Usually, God would communicate with people via dreams who are comfortable with that, wouldn’t get carried away, and in the case of the people I know in that category, they would probably not be sharing with a spiritual counselor.

That’s why I said “standard” advice :wink: There are indeed exceptions.

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The quote you are mentioning in Acts is specifically being applied by the apostles to what was witnessed on Pentecost Sunday. So I would be careful with trying to make an application outside of that, because that isn’t necessarily consistent with Luke’s interpretation. That being said there are actually scriptural tests to determine whether prophetic visions, dreams, etc., are of God. We find these in Deuteronomy first. So if a prophet says something and it doesn’t come true, it isn’t of God. If someone says something that leads you to worship of something other than the God of Israel, it is not of God. John also tells us to test the spirits, specifically rejecting those who deny the humanity of Christ. I would suspect he would also agree with rejecting those who deny the divinity of Christ as well. I would put much more emphasis in looking to scripture as the normative means of revelation that God has provided rather than mystics. Scripture has been tested and approved as God’s inspired word. Mystics are not so reliable. Unfortunately there is a push to “prove” one’s holiness in the charismatic community through things like speaking in tongues, prophetic visions, etc., rather than allow the Holy Spirit to speak through the normative means of word and sacrament. The end result is a multiplication of false prophets. I am not dismissing the charismatic gifts, but I am urging caution.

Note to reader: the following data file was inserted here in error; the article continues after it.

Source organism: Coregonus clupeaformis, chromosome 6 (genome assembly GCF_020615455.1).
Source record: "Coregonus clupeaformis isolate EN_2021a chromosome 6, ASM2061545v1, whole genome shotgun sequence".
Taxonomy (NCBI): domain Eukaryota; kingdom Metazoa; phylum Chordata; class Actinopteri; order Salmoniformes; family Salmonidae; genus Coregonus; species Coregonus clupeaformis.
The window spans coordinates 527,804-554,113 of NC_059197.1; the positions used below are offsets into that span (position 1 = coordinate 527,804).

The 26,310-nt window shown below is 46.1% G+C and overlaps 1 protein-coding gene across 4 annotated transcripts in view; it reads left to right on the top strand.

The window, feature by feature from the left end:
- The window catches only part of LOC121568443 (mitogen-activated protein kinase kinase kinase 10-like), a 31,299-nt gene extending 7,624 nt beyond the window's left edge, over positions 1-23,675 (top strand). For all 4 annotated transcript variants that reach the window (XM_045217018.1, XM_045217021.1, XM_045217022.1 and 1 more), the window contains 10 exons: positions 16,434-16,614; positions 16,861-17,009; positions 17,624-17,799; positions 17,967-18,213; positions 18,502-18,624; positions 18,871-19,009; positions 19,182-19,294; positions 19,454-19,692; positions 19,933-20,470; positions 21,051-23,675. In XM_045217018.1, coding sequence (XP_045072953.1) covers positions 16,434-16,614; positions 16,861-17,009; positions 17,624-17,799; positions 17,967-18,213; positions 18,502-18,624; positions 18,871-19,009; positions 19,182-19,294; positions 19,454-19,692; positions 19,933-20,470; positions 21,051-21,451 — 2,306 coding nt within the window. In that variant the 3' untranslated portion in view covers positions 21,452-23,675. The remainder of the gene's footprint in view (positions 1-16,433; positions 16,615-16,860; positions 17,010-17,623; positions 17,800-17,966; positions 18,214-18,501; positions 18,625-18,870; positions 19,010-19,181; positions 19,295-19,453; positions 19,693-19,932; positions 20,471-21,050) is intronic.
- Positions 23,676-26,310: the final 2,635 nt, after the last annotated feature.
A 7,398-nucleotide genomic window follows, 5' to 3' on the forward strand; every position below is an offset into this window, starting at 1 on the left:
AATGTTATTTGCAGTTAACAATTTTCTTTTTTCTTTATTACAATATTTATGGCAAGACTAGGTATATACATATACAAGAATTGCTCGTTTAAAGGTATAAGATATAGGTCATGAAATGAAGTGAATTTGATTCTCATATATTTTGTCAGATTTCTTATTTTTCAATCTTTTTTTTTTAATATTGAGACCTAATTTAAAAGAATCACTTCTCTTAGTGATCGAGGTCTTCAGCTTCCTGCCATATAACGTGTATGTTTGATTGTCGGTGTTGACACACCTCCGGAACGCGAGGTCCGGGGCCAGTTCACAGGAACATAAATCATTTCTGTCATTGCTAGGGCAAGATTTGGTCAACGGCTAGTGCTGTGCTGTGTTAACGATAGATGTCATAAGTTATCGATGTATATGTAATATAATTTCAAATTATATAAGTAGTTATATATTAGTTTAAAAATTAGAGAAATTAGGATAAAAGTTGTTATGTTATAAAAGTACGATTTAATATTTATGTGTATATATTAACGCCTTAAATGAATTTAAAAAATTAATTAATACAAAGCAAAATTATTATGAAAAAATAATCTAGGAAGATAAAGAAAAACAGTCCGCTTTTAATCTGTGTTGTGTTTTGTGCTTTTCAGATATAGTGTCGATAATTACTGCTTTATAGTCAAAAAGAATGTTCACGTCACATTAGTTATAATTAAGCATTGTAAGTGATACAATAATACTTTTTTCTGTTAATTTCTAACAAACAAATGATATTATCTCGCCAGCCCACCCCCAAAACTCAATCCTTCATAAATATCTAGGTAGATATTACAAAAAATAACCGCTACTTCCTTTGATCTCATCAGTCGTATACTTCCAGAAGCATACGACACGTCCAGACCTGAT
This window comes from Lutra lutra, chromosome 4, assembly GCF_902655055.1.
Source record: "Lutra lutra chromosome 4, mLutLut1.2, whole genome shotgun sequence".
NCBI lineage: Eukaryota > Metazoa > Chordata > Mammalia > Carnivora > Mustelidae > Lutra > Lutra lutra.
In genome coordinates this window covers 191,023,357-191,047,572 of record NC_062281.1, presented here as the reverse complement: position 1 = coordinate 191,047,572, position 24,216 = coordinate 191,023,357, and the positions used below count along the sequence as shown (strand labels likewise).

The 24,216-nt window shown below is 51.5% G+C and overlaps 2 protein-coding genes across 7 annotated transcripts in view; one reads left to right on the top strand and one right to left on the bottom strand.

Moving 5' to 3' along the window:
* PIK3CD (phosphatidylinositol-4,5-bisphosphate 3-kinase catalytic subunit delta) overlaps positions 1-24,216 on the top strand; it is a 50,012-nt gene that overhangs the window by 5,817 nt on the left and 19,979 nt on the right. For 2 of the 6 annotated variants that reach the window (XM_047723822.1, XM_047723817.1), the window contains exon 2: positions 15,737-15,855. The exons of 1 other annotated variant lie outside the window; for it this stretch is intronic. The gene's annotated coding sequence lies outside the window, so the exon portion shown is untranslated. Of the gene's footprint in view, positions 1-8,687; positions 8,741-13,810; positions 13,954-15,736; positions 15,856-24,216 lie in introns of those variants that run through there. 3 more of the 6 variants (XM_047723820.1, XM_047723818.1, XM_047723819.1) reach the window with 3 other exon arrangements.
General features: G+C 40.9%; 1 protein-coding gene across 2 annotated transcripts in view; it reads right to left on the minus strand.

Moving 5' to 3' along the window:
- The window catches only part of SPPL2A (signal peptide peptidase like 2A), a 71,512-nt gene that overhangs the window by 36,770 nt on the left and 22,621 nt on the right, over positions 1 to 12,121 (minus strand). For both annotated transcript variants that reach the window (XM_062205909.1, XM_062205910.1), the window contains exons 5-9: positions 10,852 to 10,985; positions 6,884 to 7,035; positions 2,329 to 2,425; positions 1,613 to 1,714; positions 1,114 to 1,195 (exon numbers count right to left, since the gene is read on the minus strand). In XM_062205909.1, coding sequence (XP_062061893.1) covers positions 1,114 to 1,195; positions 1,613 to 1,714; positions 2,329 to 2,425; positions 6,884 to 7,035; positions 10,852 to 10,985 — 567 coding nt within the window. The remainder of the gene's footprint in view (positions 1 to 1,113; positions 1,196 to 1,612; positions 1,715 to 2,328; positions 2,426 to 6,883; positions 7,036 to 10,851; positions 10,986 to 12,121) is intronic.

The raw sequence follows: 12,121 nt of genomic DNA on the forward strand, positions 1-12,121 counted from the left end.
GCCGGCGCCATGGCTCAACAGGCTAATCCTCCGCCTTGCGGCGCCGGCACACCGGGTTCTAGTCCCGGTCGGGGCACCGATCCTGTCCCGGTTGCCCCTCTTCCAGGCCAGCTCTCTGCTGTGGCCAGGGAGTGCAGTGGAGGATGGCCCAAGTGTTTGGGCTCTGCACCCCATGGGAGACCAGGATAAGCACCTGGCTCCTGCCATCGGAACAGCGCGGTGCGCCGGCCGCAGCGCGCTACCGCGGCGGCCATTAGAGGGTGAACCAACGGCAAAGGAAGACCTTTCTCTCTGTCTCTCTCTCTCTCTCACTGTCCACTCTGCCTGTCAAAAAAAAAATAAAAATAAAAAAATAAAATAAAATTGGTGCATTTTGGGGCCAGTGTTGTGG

… that you know of.

I would note for the benefit of the OP that this post discussing “Scriptural tests” is giving a Protestant view. In general, Catholics do not go around determining the truth of prophecies by applying “Scriptural tests”, except for the obvious that if some prophecy is telling you to violate one of God’s commandments, or otherwise leading you into sin or anxiety, or going against Scripture in some way (for example by predicting the date and hour of the end of the world when Scripture says we do not know that), it’s not coming from God. In general Catholics also are not supposed to go around following after prophecies not approved by the Church, which would generally include those made by non-Catholics.

Despite the differences between Catholic and Protestant approaches here, I would agree with the basic point Hodos made about proceeding with caution and with the overuse of prophecy (as well as mysticism). End times prophecies are especially popular nowadays because people are trying to make sense of big scary events like a worldwide pandemic that currently has no vaccine or cure.

I was taking to a therapist social worker I know who said her clients have been reporting more vivid dreams.

She thinks it’s from the pandemic quarantine.